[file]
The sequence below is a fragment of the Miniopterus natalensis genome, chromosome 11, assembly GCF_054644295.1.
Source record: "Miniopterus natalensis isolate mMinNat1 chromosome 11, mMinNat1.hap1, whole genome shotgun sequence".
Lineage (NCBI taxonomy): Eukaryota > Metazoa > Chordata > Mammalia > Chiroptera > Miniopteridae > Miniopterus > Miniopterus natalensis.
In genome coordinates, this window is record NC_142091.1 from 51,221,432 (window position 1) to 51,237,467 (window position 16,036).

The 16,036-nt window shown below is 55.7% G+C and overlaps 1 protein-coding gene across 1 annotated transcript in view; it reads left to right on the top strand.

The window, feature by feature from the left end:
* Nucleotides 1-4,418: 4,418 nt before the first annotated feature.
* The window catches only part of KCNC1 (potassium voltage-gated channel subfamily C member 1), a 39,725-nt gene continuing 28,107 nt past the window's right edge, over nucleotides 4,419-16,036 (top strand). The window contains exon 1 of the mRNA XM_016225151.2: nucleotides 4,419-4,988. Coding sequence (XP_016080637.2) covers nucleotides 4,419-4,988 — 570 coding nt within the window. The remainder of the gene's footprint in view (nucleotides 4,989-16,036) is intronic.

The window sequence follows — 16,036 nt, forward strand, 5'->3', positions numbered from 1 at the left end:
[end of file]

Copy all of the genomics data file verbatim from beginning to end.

The sequence below is a fragment of the Miniopterus natalensis genome, chromosome 11, assembly GCF_054644295.1.
Source record: "Miniopterus natalensis isolate mMinNat1 chromosome 11, mMinNat1.hap1, whole genome shotgun sequence".
Lineage (NCBI taxonomy): Eukaryota > Metazoa > Chordata > Mammalia > Chiroptera > Miniopteridae > Miniopterus > Miniopterus natalensis.
In genome coordinates, this window is record NC_142091.1 from 51,221,432 (window position 1) to 51,237,467 (window position 16,036).

The 16,036-nt window shown below is 55.7% G+C and overlaps 1 protein-coding gene across 1 annotated transcript in view; it reads left to right on the top strand.

The window, feature by feature from the left end:
* Nucleotides 1-4,418: 4,418 nt before the first annotated feature.
* The window catches only part of KCNC1 (potassium voltage-gated channel subfamily C member 1), a 39,725-nt gene continuing 28,107 nt past the window's right edge, over nucleotides 4,419-16,036 (top strand). The window contains exon 1 of the mRNA XM_016225151.2: nucleotides 4,419-4,988. Coding sequence (XP_016080637.2) covers nucleotides 4,419-4,988 — 570 coding nt within the window. The remainder of the gene's footprint in view (nucleotides 4,989-16,036) is intronic.

The window sequence follows — 16,036 nt, forward strand, 5'->3', positions numbered from 1 at the left end: